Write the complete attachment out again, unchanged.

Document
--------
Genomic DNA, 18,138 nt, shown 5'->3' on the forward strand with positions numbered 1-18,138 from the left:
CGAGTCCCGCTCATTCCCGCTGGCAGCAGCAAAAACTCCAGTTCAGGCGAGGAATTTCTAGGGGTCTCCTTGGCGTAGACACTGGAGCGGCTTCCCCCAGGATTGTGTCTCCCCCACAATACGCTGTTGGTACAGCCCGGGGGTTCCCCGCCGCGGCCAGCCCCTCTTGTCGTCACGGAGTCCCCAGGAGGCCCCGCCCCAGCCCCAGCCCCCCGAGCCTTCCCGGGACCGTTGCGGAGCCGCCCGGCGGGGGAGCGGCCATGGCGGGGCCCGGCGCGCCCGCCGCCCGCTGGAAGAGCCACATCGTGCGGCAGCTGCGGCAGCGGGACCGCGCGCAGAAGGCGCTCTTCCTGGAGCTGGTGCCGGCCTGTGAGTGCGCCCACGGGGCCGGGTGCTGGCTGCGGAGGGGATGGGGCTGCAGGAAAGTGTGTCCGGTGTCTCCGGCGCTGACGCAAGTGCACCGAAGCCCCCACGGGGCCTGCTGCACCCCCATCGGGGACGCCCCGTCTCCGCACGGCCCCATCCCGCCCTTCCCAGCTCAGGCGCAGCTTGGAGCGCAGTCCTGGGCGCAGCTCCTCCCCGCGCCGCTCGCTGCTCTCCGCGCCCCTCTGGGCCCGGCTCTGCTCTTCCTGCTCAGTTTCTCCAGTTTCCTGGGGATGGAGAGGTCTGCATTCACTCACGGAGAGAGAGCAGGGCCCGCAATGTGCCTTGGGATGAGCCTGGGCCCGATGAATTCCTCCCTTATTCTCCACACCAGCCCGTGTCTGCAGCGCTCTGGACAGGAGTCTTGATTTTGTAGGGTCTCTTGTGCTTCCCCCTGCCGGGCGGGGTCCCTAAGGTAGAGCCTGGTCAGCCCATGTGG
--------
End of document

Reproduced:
Genomic DNA, 18,138 nt, shown 5'->3' on the forward strand with positions numbered 1-18,138 from the left:
CGAGTCCCGCTCATTCCCGCTGGCAGCAGCAAAAACTCCAGTTCAGGCGAGGAATTTCTAGGGGTCTCCTTGGCGTAGACACTGGAGCGGCTTCCCCCAGGATTGTGTCTCCCCCACAATACGCTGTTGGTACAGCCCGGGGGTTCCCCGCCGCGGCCAGCCCCTCTTGTCGTCACGGAGTCCCCAGGAGGCCCCGCCCCAGCCCCAGCCCCCCGAGCCTTCCCGGGACCGTTGCGGAGCCGCCCGGCGGGGGAGCGGCCATGGCGGGGCCCGGCGCGCCCGCCGCCCGCTGGAAGAGCCACATCGTGCGGCAGCTGCGGCAGCGGGACCGCGCGCAGAAGGCGCTCTTCCTGGAGCTGGTGCCGGCCTGTGAGTGCGCCCACGGGGCCGGGTGCTGGCTGCGGAGGGGATGGGGCTGCAGGAAAGTGTGTCCGGTGTCTCCGGCGCTGACGCAAGTGCACCGAAGCCCCCACGGGGCCTGCTGCACCCCCATCGGGGACGCCCCGTCTCCGCACGGCCCCATCCCGCCCTTCCCAGCTCAGGCGCAGCTTGGAGCGCAGTCCTGGGCGCAGCTCCTCCCCGCGCCGCTCGCTGCTCTCCGCGCCCCTCTGGGCCCGGCTCTGCTCTTCCTGCTCAGTTTCTCCAGTTTCCTGGGGATGGAGAGGTCTGCATTCACTCACGGAGAGAGAGCAGGGCCCGCAATGTGCCTTGGGATGAGCCTGGGCCCGATGAATTCCTCCCTTATTCTCCACACCAGCCCGTGTCTGCAGCGCTCTGGACAGGAGTCTTGATTTTGTAGGGTCTCTTGTGCTTCCCCCTGCCGGGCGGGGTCCCTAAGGTAGAGCCTGGTCAGCCCATGTGG